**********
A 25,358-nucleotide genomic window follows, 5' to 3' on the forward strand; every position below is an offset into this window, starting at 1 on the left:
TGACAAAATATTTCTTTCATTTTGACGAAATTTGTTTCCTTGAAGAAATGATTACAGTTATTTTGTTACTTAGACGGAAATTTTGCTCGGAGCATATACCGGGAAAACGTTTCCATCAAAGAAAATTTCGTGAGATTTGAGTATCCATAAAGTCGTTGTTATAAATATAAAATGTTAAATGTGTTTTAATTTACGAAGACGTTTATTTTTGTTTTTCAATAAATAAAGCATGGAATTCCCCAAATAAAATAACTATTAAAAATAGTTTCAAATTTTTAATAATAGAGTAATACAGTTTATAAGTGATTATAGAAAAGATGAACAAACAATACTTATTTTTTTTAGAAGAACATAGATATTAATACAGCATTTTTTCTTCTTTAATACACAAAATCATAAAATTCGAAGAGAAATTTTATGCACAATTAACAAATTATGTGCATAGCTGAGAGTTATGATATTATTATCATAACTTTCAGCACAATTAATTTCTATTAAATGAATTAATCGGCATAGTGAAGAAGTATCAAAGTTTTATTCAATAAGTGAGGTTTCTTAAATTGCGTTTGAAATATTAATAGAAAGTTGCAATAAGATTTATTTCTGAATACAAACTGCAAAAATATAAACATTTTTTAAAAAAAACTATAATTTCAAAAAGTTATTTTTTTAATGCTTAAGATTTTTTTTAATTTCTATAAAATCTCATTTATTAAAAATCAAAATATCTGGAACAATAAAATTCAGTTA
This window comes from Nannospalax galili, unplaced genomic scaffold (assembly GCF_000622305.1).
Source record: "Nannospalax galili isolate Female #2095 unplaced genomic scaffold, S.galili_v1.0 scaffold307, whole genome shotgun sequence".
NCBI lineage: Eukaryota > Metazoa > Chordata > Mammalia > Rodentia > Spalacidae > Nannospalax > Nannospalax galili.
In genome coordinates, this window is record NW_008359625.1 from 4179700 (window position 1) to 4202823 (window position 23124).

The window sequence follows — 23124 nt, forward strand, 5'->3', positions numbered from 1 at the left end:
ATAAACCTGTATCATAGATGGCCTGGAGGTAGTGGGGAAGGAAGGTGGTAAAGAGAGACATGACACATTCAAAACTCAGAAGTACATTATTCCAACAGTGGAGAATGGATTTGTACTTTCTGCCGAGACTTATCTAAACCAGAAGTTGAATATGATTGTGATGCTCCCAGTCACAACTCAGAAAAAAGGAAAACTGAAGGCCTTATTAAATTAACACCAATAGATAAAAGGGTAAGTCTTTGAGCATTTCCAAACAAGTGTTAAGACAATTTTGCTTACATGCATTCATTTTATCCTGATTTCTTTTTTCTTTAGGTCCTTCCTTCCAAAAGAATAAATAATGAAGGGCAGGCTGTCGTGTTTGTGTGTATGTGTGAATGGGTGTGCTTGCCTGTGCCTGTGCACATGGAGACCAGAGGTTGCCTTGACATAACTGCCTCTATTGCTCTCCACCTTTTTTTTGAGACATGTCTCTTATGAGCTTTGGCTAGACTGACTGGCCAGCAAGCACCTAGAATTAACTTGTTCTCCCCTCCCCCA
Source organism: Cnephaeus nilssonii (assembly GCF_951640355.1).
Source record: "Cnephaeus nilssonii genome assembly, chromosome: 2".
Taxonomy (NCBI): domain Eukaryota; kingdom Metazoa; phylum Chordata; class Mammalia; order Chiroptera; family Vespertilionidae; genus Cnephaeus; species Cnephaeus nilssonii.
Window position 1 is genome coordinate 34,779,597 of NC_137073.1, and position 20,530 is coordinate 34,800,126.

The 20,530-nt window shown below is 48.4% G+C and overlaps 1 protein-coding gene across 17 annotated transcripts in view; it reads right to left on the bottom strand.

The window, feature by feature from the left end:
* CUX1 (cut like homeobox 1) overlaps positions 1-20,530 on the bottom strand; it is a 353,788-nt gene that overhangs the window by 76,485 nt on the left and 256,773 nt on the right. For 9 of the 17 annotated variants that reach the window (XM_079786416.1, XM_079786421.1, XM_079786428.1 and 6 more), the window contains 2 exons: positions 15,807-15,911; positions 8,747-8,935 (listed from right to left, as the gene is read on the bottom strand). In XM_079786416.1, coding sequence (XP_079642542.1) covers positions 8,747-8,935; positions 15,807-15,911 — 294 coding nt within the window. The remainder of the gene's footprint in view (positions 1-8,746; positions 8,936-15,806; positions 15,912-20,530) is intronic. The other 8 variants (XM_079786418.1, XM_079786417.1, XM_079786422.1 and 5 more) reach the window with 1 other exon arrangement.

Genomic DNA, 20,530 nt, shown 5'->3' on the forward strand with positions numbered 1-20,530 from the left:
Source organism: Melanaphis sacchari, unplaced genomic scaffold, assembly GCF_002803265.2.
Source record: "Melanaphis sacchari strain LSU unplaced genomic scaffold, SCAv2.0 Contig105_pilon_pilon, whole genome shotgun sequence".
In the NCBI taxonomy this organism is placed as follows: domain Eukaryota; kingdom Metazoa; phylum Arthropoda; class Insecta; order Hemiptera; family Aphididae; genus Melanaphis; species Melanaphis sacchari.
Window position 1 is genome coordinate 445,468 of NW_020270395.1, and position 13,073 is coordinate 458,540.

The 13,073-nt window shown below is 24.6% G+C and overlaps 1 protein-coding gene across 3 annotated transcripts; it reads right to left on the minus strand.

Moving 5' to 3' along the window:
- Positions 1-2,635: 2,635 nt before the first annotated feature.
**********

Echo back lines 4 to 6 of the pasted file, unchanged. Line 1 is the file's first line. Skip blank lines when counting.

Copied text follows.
Source record: "Nannospalax galili isolate Female #2095 unplaced genomic scaffold, S.galili_v1.0 scaffold307, whole genome shotgun sequence".
NCBI lineage: Eukaryota > Metazoa > Chordata > Mammalia > Rodentia > Spalacidae > Nannospalax > Nannospalax galili.
In genome coordinates, this window is record NW_008359625.1 from 4179700 (window position 1) to 4202823 (window position 23124).